For starters, the DSLRs have big sensors. The sensor of the Canon 5D Mark II, the first DSLR, is nearly 1½ times the size of a Super 35mm film sensor and is bigger by half than the new RED EPIC-X. Only the Vision Research Phantom 65’s is bigger (2X). Curiously, the sensors for the RED ONE and Canon 7D are virtually the same size, both slightly smaller than the Super 35 frame (at 89 and 90 percent, respectively). However, price-wise the RED ONE is miles apart from the 7D (which body costs barely 10 percent of a RED ONE). The DSLRs’ amazing bang for the buck has catapulted the popularity of the Canon 7D and 5D Mark II versus the RED ONE, still the most popular large digital cine cameras today. “We sell several DSLRs for every big camera, like an ARRI ALEXA, Sony F35 [or Panasonic] VariCam … which cost much more,” reports Abel Cine’s Andy Shipsides. “Many DPs need to have a 5D or 7D in their toolkit. Many have bought one for a particular job, for the film look, for commercials [and] music videos.”
The sea change towards DSLRs may be happening at the expense of traditional video cameras. “We used to sell lots of smaller chip [1/4-inch to ½-inch] cameras, but most of those customers have shifted to DSLRs,” says Shipsides. “Even those who spent $60K+ on 2/3-inch camera packages are buying DSLRs now for clients who want that film look. It started with the [Panasonic] DVX 100, which did true 24p. DSLRs are the next step.”
A large part of the desired film look is due to the character of 35mm prime lenses. Until recently, primes were too expensive for most shooters to own and had to be rented. Initially, RED primes and zooms offered a cheaper alternative, but Zeiss compact primes seem to have tapped a sweet spot between high quality and cost, which has spiked the sales and usage of PL mount lenses. “Compact primes [CP.2 with an interchangeable mount] are one of the hottest lenses going right now,” says Seth Emmons at Band Pro. “The interchangeable aspect of the mount is very popular and the price is right for the group for whom the DSLR camera is their A camera.”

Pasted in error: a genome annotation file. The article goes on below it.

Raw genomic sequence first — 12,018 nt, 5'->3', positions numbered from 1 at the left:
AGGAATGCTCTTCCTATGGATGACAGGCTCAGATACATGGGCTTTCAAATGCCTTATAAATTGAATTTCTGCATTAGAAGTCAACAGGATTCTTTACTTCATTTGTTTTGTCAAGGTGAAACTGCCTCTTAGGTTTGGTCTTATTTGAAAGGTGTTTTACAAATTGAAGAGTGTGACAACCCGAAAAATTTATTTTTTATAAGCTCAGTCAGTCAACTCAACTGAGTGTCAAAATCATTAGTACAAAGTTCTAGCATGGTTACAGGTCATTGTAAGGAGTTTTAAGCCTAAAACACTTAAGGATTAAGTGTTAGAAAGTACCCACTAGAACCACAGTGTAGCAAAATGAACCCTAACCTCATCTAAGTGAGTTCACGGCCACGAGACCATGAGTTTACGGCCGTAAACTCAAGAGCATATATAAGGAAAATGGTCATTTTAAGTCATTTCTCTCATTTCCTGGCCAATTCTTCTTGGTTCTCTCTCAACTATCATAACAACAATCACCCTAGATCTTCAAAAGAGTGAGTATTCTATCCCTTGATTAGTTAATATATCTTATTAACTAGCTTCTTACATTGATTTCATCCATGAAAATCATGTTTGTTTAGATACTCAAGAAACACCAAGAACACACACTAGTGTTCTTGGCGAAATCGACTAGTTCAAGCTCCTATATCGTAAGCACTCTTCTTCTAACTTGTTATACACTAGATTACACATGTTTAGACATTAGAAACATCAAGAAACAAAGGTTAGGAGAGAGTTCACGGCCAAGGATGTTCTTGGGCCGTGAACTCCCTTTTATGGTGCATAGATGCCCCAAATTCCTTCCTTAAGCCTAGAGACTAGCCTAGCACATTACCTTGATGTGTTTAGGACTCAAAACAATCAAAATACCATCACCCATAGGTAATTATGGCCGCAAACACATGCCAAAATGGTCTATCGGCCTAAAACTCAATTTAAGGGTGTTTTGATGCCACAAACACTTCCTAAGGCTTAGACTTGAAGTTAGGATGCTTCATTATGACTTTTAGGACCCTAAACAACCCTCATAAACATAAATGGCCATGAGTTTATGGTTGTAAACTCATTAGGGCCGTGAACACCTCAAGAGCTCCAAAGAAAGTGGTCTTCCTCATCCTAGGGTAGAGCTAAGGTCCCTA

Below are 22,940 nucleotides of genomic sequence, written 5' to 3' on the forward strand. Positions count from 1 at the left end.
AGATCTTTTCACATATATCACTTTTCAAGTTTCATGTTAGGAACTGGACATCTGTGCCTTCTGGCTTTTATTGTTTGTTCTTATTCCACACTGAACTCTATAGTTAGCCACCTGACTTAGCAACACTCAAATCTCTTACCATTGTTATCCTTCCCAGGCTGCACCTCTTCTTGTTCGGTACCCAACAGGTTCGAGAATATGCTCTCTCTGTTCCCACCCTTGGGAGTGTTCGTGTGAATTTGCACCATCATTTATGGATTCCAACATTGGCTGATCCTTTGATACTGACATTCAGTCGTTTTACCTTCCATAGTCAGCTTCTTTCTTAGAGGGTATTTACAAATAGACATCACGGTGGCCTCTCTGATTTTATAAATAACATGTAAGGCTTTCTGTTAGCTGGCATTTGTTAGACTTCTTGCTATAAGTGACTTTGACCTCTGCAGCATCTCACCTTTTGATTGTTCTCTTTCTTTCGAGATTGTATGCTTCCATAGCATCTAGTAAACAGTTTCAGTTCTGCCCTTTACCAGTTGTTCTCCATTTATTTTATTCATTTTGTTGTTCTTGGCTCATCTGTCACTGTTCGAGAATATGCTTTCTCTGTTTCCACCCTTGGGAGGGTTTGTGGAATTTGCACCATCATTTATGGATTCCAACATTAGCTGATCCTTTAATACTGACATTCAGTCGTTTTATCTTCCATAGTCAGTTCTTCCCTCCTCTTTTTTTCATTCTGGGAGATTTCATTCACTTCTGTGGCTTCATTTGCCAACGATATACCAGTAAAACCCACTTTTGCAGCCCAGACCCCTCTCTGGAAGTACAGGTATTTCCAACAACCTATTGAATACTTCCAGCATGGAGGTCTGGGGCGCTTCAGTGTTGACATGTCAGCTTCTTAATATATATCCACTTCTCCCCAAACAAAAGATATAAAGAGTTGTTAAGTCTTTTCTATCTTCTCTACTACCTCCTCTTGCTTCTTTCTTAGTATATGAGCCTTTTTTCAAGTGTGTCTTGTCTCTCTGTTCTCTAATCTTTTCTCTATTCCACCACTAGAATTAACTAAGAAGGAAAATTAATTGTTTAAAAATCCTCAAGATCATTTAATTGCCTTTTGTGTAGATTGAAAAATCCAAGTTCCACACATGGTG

DSLRs have also spurred a surge in the design and sales of the unique support gear, such as viewfinders, that make DSLRs more user-friendly for video shoots. “We’re selling lots of [Zacuto] Z-Finders and support rigs of various kinds,” says Emmons. “A lot of small [5-inch and 7-inch] HDMI monitors are selling due to the HDMI output on these cameras. Manufacturers like Marshall and TVLogic are among the most popular.”
Camera-wise, Canon has been the prime purveyor of small cameras with large sensors for HD, but it will soon have more competition. Panasonic’s new compact AG-AF100 camera with a 4/3-inch MOS-type sensor, wide field of view and shallow depth of field is coming to market at double the cost of the Canon 5D Mark II, but with cine features like variable frame rates. “With [the AG-AF100’s] camcorder features, it should be easier for us to sell to videographers, who some need educating about DSLRs,” Shipsides notes.
Sony’s response to the AG-AF100 is the PMW-F3, which will come at a higher price point at double or more. “There are some interesting new pro cameras around the corner right now and many folks are anxiously awaiting them,” says Emmons. “The new Sony PMW-F3, especially, has generated a ton of interest.”
Will these new large-sensor video camcorders with cine features like true 24p, variable frame rates and color viewfinders ultimately kill the DSLR boom? “I don’t think they’re DSLR killers, because they’re bigger, cost more and don’t take [hi-res] stills,” Shipsides notes. “Many customers need a B camera and can afford a DSLR. Many also love being able shoot in public without causing a commotion. DSLRs fill many needs and should be around for a while.”